Every fall, hunters go into the field looking for that big racked buck to hang on the wall. It all starts with many hours of scouting in late summer and early fall. When that buck finally is spotted and his daily activities are learned, stands are set up with hopes of getting a shot.

When the hunter finally takes the deer and decides to have a taxidermy mount made, some important procedures must take place. Doc Recknagel, from Doc’s Taxidermy in Enid, sees all types of mistakes being made by hunters when they bring in their hide for shoulder mounts.

Some of these are hard to correct and sometimes impossible to repair. If the cape is too short, the shoulder mount becomes a head mount. If the throat is slit, a seam may not completely disappear when it is sewn back up. If the animal was dragged through dirt, extra cleaning is necessary. Also, if the hunter waited too long to take the hide to the taxidermist, the hide becomes deteriorated and hair starts to slip, making it worthless.

Recknagel has made several suggestions for field care that will make it easier for the taxidermist to do a great job of mounting the deer.

With the deer on its back, make a shallow cut through the skin just below the breastbone. Make sure you start your cut away from the brisket, allowing plenty of uncut skin for your shoulder mount. Do not cut open the chest cavity. Cut the diaphragm away from the ribs all the way to the backbone area. Reach into the chest cavity, find the esophagus and wind pipe. Cut them off as far as possible and pull them down through the chest.

In the field using a sharp knife, slit the hide circling the body behind the shoulder at the middle of the rib cage behind the front legs. Slit the skin around the legs just above the knees. Remove the lower leg. Peel the skin up to the ears and jaw, exposing the head-neck junction.

Cut into the neck about 3 inches down from this junction. Circle the neck, cutting down to the spinal column. After this cut is complete, grasp the antler bases, and twist the head off the neck. This should allow the hide to be rolled up and put in a freezer until transported to the taxidermist.

If you’re not sure where these cuts should be made or have any questions, Recknagel suggests you call him at his shop at 234-4085. He will talk you through the process or ask you to bring in the carcass, and he will show you where the cuts should be made.

Many trophies are ruined in the first few hours after death. As soon as the animal dies, bacteria begins to attack the carcass. Warm, humid weather accelerates bacteria growth. Recknagel suggests you remove the hide as quickly as possible and get it into a freezer.

Caping, the process of skinning out a trophy animal for taxidermy, is best left to the taxidermist. Their experience skinning the delicate nose, mouth, eyes, and ears is invaluable to producing a quality mount.

Outdoor Trivia

Trophy hunters should have this answer. There are 100 members in the Boone and Crocket Club. A “precocious” chick is born with feathers and is ready to venture forth within hours.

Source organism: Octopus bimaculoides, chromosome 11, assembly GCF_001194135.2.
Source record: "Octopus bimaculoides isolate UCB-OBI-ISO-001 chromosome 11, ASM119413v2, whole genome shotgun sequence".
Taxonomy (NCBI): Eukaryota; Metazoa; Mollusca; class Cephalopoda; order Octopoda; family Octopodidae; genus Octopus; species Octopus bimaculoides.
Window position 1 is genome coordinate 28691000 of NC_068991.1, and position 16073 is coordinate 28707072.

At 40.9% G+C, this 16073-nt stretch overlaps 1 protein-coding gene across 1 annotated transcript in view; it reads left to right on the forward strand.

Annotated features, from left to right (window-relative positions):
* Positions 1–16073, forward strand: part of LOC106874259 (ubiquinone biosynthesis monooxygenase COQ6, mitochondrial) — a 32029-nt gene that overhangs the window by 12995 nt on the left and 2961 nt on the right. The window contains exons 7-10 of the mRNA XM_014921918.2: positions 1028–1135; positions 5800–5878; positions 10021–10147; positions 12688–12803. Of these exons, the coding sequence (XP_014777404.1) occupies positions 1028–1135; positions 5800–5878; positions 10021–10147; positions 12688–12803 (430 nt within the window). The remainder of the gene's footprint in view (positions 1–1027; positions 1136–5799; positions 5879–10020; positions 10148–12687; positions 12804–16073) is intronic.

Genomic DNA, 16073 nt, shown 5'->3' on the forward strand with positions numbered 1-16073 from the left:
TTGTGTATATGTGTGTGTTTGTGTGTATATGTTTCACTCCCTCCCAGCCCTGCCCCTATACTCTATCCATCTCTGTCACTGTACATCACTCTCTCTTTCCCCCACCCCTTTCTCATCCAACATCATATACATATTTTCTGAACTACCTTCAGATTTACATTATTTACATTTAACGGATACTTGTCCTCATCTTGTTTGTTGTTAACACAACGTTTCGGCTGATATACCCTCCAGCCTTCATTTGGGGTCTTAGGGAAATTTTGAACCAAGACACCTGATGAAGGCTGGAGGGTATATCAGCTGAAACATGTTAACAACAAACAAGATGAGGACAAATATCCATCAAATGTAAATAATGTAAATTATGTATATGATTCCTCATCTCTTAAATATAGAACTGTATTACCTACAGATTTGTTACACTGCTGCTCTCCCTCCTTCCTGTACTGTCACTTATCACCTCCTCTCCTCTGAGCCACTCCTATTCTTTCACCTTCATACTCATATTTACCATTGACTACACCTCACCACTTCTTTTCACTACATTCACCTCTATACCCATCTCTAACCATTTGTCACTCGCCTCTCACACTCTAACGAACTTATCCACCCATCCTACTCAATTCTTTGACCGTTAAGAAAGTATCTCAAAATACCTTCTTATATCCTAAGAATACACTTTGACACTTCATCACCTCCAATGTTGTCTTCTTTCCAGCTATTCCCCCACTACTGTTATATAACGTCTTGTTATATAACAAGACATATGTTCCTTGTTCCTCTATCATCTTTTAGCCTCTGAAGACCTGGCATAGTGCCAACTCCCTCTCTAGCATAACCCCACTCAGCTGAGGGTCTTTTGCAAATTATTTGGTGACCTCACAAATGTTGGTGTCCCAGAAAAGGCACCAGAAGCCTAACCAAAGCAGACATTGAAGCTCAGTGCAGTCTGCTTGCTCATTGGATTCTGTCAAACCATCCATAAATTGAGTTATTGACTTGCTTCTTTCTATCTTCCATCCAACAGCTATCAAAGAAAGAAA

For this week: Where is the largest geyser in the world located? Name the first professional angler to win more than $100,000 in prize money.

Caviar for cash

The Wildlife Commission heard about an innovative concept that would turn a commodity typically thrown away by anglers into dollars that can be used for conservation. The idea involves collecting, processing and selling paddlefish eggs as caviar on the international market.

Historically, caviar has come from sturgeon in the Caspian Sea. However that fishery essentially has collapsed and will not be able to produce sturgeon caviar for at least 25 years. Caviar made from paddlefish eggs has proven to be a comparable, if not equal, substitute for sturgeon caviar. As the supply of caviar has decreased, the demand and price for a caviar substitute has increased.

Paddlefish are found in several river drainages in the state. The population in the Grand River system has been studied for the past 25 years. Each spring thousands of paddlefish move upstream to spawn. This fishery, arguably the healthiest paddlefish population in the United States, draws anglers from across the state and the nation for the chance to reel in one of the huge fish, which can exceed 100 pounds.

Many of these anglers choose to clean their fish and take home the meat. However, the eggs often are discarded. The Oklahoma Department of Wildlife Conservation proposed to the commission the eggs voluntarily be collected from sport anglers so they could be sold to fund paddlefish research, management and law enforcement. Similar operations have been in place in Montana and North Dakota since 1989.

After discussion, the commission voted to finance a feasibility study and business plan for the project to determine if the proposal would be financially feasible in Oklahoma.

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